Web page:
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Opinion

The Great European Digital Markets Act Battle

Christophe Carugati

19 February 2024

Digital Markets Act

European businesses are already fighting how Big Tech firms shape their behaviours in response to the Digital Markets Act. They can avoid legal battles by engaging in constructive dialogue.

When it comes to regulating Big Tech, Europe stands as the pioneer in setting rules. From March 2024, Alphabet, Amazon, Apple, ByteDance, Meta and Microsoft will have to comply with the Digital Markets Act (DMA), which mandates them to change how they operate in Europe. The legislation aims to foster fairer and more competitive digital markets for businesses and users. However, several European businesses express discontent with the changes Big Tech firms have made, anticipating lengthy legal disputes before the European Commission and national courts.

 

Europe is on a mission to open gates in digital markets with the DMA. In a record time, European legislators have set the rules of the game with prescriptive obligations that “gatekeepers” must follow if they do not want to pay heavy fines and undergo potential breakups. This regulation is painful for Big Tech firms, who have to adapt their global business to the European market on short notice by dedicating significant time and resources at a time when their priority is to harness Artificial Intelligence (AI) in their products and services.

 

Big Tech firms played the game and proposed compliance solutions in recent months, allowing the public to experiment and provide feedback. As expected, some European firms, long advocates of the DMA, are dissatisfied with some changes. Spotify’s reaction to Apple’s change is particularly vehement, accusing Apple of violating the law’s spirit with a plan deemed a “complete and total farce”.

 

The dispute revolves around Apple’s new business terms for application developers seeking to leverage the DMA opportunities by using alternative app stores or payment processing services. Large application developers with over a million customers will pay Apple a 0.50€ core technology fee (CTF) per download each year. In addition, developers of digital goods and services wishing to use the Apple AppStore will have to pay a 17% (or 10%) commission fee to Apple. Last, they must pay a payment processing provider, who will also charge a fee. Should they choose Apple’s payment processing service, they will pay an additional 3% fee. If they do not adhere to the new business terms, they will have to stay with the existing Apple business terms that impose them to be present on the AppStore, pay a 30% (or 15%) commission fee and use Apple’s payment system. This new term was predictable as Apple will not abandon a lucrative commission fee, contrary to Spotify’s desires. Spotify and other large developers will fight on the ground that the new terms dissuade them from effectively leveraging the DMA opportunities as they might pay more than under the existing Apple terms. No rational economic actor will accept it.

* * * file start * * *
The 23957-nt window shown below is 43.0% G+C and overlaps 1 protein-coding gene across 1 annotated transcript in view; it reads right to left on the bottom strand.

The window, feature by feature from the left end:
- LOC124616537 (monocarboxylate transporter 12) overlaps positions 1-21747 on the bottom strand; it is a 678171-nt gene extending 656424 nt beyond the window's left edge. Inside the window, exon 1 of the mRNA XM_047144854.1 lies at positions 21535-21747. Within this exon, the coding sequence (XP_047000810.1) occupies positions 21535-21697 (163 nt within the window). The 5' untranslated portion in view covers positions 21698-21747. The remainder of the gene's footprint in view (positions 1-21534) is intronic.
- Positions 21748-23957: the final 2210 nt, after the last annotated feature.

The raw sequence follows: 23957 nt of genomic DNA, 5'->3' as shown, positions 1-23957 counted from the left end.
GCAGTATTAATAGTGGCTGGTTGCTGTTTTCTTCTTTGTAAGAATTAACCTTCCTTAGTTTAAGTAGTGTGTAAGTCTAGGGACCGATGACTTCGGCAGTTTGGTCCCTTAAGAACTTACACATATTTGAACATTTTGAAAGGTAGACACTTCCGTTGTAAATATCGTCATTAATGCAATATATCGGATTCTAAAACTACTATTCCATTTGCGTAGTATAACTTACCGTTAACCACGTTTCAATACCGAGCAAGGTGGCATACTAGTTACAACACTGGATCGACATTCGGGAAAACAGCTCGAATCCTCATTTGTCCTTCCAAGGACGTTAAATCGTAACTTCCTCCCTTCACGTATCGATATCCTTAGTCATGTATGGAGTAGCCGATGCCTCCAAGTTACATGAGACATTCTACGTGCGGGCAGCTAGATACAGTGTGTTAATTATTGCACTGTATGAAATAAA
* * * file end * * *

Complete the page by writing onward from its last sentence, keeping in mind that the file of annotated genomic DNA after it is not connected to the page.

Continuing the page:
However, the battle will be difficult. Apple will fight back by arguing that most application developers—99% according to Apple—will not pay the CTF and that all developers have the choice to use an alternative application store and payment processing service, which are likely to compete on price by charging a lower commission fee and quality by offering developers with a better application store. Even though they do not use an alternative app store, Apple will argue that they pay a lower AppStore commission fee under the new business terms and are free to choose an alternative payment processing service. Small developers might pay less than under the existing terms, and all developers can use alternative app stores or payment processing services.

 

Ultimately, the victory will hinge on the DMA’s goals of ensuring fairer and more competitive digital markets. The law only requests gatekeepers to provide opportunities, regardless of whether businesses and users actually seize them. While one might argue that the proposed changes are ineffective due to increased costs, evidence demonstrating businesses' ability to capitalise on opportunities while paying less or enjoying better quality could undermine such claims.

 

The great Digital Market Act battle has only begun. However, the battle is avoidable if gatekeepers and stakeholders engage in constructive dialogue with the Commission, focusing on refining proposed solutions rather than adamantly advocating for contentious alternatives that are unlikely to gain acceptance from the opposing party. Such dialogue is crucial for building trust and ensuring effective implementation while preventing unnecessary, lengthy, and costly legal battles.


The article is also available on Euractiv (https://www.euractiv.com/section/digital/opinion/the-great-european-digital-markets-act-battle/)

About the paper

This paper is part of our DMA Dialogue Hub, which is dedicated to fostering a participatory approach that leads to compliance solutions that benefit everyone. Contact us to join the Hub as a member and/or for consultation/press inquiries.

About the author

Christophe Carugati

Dr. Christophe Carugati is the founder of Digital Competition. He is a renowned and passionate expert on digital and competition issues with a strong reputation for doing impartial, high-quality research. After his PhD in law and economics on Big Data and Competition Law, he is an ex-affiliate fellow at the economic think-tank Bruegel and a lecturer in competition law and economics at Lille University.

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